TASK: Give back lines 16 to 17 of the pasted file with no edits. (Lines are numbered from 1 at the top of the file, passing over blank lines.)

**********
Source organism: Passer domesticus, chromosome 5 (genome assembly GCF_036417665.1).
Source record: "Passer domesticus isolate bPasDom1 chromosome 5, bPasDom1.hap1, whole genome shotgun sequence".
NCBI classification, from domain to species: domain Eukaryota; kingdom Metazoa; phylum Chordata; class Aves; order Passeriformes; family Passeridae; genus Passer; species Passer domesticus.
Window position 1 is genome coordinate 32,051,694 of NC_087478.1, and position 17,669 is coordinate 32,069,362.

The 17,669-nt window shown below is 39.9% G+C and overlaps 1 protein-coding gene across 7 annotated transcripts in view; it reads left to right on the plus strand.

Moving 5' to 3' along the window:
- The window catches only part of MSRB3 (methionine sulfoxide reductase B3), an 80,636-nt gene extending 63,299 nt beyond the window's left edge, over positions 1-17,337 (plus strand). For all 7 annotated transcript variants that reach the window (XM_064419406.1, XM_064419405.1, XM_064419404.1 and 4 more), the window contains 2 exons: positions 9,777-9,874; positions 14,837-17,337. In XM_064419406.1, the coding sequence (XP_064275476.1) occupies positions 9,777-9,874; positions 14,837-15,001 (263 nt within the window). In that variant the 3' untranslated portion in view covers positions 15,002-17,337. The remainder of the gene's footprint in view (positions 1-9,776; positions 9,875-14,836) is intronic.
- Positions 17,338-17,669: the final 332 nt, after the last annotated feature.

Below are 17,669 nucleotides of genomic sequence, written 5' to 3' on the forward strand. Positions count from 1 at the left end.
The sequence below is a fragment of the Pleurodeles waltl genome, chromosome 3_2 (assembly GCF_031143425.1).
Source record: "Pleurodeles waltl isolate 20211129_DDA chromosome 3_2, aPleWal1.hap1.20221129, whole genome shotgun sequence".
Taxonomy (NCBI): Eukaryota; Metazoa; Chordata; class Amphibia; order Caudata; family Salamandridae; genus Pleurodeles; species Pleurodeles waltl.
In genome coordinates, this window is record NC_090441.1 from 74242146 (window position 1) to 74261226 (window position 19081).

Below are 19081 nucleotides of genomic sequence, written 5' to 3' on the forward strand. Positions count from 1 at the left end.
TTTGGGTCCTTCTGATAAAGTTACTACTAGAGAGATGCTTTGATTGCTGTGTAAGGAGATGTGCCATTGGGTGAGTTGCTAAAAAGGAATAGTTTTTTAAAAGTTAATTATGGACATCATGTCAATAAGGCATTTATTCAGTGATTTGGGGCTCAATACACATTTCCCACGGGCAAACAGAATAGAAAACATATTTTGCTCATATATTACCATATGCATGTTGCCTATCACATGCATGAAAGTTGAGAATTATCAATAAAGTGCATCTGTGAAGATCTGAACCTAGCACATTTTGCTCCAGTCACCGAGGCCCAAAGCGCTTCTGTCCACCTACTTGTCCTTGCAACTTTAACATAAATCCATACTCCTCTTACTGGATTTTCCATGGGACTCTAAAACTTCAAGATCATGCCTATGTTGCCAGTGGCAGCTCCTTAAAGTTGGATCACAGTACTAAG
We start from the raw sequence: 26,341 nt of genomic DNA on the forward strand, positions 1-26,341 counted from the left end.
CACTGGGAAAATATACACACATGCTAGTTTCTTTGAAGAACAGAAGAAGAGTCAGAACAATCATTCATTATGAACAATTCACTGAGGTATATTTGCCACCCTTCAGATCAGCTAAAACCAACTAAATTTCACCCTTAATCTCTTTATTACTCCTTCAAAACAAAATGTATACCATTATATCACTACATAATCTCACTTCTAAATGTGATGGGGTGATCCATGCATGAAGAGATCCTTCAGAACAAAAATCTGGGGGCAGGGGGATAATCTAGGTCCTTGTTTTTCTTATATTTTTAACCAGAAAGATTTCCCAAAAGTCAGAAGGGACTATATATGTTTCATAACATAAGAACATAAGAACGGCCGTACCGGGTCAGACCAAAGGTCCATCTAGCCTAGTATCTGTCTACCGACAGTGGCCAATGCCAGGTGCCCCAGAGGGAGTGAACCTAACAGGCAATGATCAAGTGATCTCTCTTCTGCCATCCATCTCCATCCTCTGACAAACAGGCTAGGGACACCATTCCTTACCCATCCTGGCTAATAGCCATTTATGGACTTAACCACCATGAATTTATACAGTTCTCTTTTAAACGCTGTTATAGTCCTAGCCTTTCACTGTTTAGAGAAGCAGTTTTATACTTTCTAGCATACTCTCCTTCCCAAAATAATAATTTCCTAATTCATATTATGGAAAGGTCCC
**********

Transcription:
We start from the raw sequence: 26,341 nt of genomic DNA on the forward strand, positions 1-26,341 counted from the left end.
CACTGGGAAAATATACACACATGCTAGTTTCTTTGAAGAACAGAAGAAGAGTCAGAACAATCATTCATTATGAACAATTCACTGAGGTATATTTGCCACCCTTCAGATCAGCTAAAACCAACTAAATTTCACCCTTAATCTCTTTATTACTCCTTCAAAACAAAATGTATACCATTATATCACTACATAATCTCACTTCTAAATGTGATGGGGTGATCCATGCATGAAGAGATCCTTCAGAACAAAAATCTGGGGGCAGGGGGATAATCTAGGTCCTTGTTTTTCTTATATTTTTAACCAGAAAGATTTCCCAAAAGTCAGAAGGGACTATATATGTTTCATAACATAAGAACATAAGAACGGCCGTACCGGGTCAGACCAAAGGTCCATCTAGCCTAGTATCTGTCTACCGACAGTGGCCAATGCCAGGTGCCCCAGAGGGAGTGAACCTAACAGGCAATGATCAAGTGATCTCTCTTCTGCCATCCATCTCCATCCTCTGACAAACAGGCTAGGGACACCATTCCTTACCCATCCTGGCTAATAGCCATTTATGGACTTAACCACCATGAATTTATACAGTTCTCTTTTAAACGCTGTTATAGTCCTAGCCTTTCACTGTTTAGAGAAGCAGTTTTATACTTTCTAGCATACTCTCCTTCCCAAAATAATAATTTCCTAATTCATATTATGGAAAGGTCCC